If you’re going to write, write what you know. That’s what they say. They also say, “Good writers borrow, great writers steal,” so there must be a special pantheon for writers who do all three.
With Ready Player One, Ernest Cline did all three.
“In the year 2044, reality is an ugly place. The only time teenage Wade Watts really feels alive is when he’s jacked into the virtual utopia known as the OASIS. Wade’s devoted his life to studying the puzzles hidden within this world’s digital confines—puzzles that are based on their creator’s obsession with the pop culture of decades past and that promise massive power and fortune to whoever can unlock them.”
And who could blame, our young Wade Watts? “After all, the people of Planet Earth had other concerns. The ongoing energy crisis. Catastrophic climate change. Widespread famine, poverty, and disease. Half a dozen wars. You know: ‘dogs and cats living together… mass hysteria!'”
I can’t help but think that the creator of OASIS, James Halliday, whose love of the 1980s knows no bounds, from video games and music to movies, television, and beyond is actually Cline. His avatar in the game he created is named Anorak, which is British slang for a person who has a strong perhaps obsessive interest in niche subjects. And as Halliday fits the bill with the 80s as his niche, and in my head so does Cline.
Cline knows his stuff and the tonnage of geek-related references that those of a certain age (born before 1985) can appreciate. Quotes from Anorak’s Almanac are prime examples:
- “Being human totally sucks most of the time. Video games are the only thing that make life bearable.” Chapter 91, Verses 1-2.
- “Going outside is highly overrated.” Chapter 17, Verse 32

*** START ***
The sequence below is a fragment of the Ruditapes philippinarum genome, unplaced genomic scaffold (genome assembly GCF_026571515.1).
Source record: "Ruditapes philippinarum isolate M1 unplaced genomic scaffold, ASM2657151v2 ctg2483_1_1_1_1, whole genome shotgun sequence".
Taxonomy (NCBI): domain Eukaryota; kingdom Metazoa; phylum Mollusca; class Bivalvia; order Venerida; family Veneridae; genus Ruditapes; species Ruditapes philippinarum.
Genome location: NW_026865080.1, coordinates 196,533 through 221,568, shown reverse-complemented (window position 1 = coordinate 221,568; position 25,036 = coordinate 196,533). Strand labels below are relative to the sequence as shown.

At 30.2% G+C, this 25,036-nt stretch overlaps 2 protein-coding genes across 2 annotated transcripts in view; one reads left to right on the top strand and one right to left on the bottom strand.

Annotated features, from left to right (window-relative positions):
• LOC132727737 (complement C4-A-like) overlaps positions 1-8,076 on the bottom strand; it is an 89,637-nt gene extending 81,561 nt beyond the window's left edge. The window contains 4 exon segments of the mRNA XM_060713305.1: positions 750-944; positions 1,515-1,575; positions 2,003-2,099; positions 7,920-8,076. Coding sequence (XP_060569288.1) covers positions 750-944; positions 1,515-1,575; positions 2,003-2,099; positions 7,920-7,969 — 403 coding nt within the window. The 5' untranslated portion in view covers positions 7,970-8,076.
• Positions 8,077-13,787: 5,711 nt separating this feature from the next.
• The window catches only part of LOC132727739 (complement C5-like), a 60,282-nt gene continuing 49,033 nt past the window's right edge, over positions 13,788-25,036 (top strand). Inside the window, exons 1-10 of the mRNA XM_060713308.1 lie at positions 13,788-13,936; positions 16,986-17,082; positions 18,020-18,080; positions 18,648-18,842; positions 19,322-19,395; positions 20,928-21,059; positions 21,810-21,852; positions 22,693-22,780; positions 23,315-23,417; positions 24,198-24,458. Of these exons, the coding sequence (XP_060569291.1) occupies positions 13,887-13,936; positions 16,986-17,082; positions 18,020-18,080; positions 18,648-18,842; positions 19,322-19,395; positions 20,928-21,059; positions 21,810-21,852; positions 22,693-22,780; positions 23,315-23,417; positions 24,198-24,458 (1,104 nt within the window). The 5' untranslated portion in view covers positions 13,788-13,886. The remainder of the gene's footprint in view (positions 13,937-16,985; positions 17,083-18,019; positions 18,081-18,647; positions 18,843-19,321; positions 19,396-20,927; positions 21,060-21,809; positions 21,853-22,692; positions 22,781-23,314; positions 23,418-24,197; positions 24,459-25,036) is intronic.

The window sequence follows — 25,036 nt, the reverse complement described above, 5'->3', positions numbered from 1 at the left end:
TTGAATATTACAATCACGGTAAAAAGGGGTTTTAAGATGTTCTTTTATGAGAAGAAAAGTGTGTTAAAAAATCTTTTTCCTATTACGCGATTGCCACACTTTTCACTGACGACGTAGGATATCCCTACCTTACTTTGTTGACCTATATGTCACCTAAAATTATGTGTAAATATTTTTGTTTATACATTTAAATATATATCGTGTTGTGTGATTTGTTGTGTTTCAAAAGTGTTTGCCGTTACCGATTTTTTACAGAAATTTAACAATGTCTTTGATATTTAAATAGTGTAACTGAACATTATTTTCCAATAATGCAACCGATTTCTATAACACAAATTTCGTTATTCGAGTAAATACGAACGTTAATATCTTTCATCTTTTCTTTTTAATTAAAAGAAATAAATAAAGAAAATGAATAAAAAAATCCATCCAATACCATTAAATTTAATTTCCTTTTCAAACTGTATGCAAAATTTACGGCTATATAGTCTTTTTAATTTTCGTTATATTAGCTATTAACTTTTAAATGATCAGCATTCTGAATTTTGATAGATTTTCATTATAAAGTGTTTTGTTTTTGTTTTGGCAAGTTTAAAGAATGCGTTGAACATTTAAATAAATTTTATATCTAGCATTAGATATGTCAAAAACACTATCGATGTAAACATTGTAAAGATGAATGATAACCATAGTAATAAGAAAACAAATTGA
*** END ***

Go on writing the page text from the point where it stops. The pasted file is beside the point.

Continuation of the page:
- “People who live in glass houses should shut the fuck up.”
And Cline’s use of Wade, who thinks things like:
- Playing old videogames never failed to clear my mind and set me at ease.
- That there was nothing so wrong in the world that we couldn’t sort out by the end of a single half-hour episode (or maybe a two-parter, if it was something really serious).
- She used to have to force me to log out every night, because I never wanted to return to the real world. Because the real world sucked.
These things are more than enough quotes and lines to endear Cline and this book to fellow retronauts. But wait, there’s more!
Wade says that his van “was my refuge. My Batcave. My Fortress of Solitude,” and all geeks can relate. We all have our secret lairs, even if they’re just rooms in our house. And for the record OASIS stands for “Ontologically Anthropocentric Sensory Immersive Simulation.”
Why is it such a big deal that Wade or some other egg hunter or “gunter” as they’re referred to in the book, find the egg first? Because an evil corporation was also looking for the prize.
“The moment IOI took it over, the OASIS would cease to be the open-source virtual utopia I’d grown up in. It would become a corporate-run dystopia, and overpriced theme park for the wealthy elitists.” But had they gathered intelligence on the early 90s they’d see how well that plan worked for Gennaro the lawyer who only wanted Jurassic Park to be for the super rich and suggested a “coupon day.”
But I digress, Cline’s understanding of what it means to be a geek can be understood with the following, which only proves he’s one of us.
- I beg to differ. Everything about our online personas is filtered through our avatars, which allows us to control how we look and sound to others. The OASIS lets you be whoever you want to be. That’s why everyone is addicted to it.